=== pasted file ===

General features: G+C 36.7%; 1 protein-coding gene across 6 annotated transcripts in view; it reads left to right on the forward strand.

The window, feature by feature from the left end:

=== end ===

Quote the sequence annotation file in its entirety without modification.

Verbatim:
General features: G+C 36.7%; 1 protein-coding gene across 6 annotated transcripts in view; it reads left to right on the forward strand.

The window, feature by feature from the left end: